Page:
Today Katowice is under the process of dynamic transformation both spa-
tial and economic. The most distinctive changes can be noticeable in the activi-

*
Overall drop of the Wrocław’s population from 1995 to 2010 was 1.9 thousands of inhabitants
(the city population in 2010 was 623 thousands of inhabitants)

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ties concerning revitalization of the brownfield sites. In the history of Katowice


more than 50 coal mines were founded, 12 endured till XX century and currently
the post-mining facilities cover large areas. When mentioning Katowice, the city
is sill associated with coal mines (but very few are still operating), which today
are either closed or performing new functions. The shopping centre Silesia City
Centre (SCC) is the most excellent and famous example of the first post-
industrial facility in Katowice. For many years this place was the “Gottwald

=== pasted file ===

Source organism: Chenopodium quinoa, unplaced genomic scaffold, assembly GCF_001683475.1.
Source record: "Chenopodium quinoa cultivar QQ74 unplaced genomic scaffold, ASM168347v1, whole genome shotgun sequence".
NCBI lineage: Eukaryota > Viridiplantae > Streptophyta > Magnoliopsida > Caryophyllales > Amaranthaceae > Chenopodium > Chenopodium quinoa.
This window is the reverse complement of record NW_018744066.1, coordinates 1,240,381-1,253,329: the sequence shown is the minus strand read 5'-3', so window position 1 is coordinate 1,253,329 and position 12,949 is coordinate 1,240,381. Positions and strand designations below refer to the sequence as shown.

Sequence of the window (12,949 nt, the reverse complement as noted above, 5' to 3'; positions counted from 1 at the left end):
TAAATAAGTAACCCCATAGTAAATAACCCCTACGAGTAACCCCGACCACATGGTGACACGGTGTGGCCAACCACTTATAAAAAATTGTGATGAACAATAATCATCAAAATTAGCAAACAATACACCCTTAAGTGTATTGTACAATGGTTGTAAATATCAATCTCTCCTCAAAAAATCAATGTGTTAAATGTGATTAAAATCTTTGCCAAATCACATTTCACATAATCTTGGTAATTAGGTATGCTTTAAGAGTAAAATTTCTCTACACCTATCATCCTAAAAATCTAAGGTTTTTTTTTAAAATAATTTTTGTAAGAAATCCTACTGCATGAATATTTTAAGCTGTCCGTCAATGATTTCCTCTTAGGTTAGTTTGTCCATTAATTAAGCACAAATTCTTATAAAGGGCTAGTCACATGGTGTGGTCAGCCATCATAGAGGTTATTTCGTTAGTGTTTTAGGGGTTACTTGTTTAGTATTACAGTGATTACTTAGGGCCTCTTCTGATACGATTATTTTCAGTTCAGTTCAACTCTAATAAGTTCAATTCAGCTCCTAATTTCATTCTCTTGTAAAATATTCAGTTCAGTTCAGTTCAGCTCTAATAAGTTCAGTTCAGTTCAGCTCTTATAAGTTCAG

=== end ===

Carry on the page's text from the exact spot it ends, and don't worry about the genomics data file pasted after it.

Coal Mine”, extracting tons of coal per year, and later becoming one of the lar-
gest revitalized areas on the European scale. The mine was closed in 1996 and in
2005 the Hungarian investor – TriGranit placed in Katowice its first investment
in Poland – the SCC. On the postindustrial areas for EUR 180 million was con-
structed multifunctional commercial center with total area of 80 thousands squ-
are meters, including retail area of 65 thousands square meters. The latter investor
Immofinanz Group decided to extend the SCC for EUR 100 million, delivering
extra 20 thousands square meters. Different way of adapting “Gottwald Coal
Mine” urban-industrial areas, performed by TriGranit, is construction of the new
residential – “Oak Terraces” apartments. The residential project consist of
4 stages and will offer ca. 1 thousand apartments in total.
In the very centre of Katowice existed other coal mine named: “Katowice”.
On its areas in 2013 for almost PLN 900 millions will be constructed 3 facilities,
improving the quality of cultural and business infrastructure: the International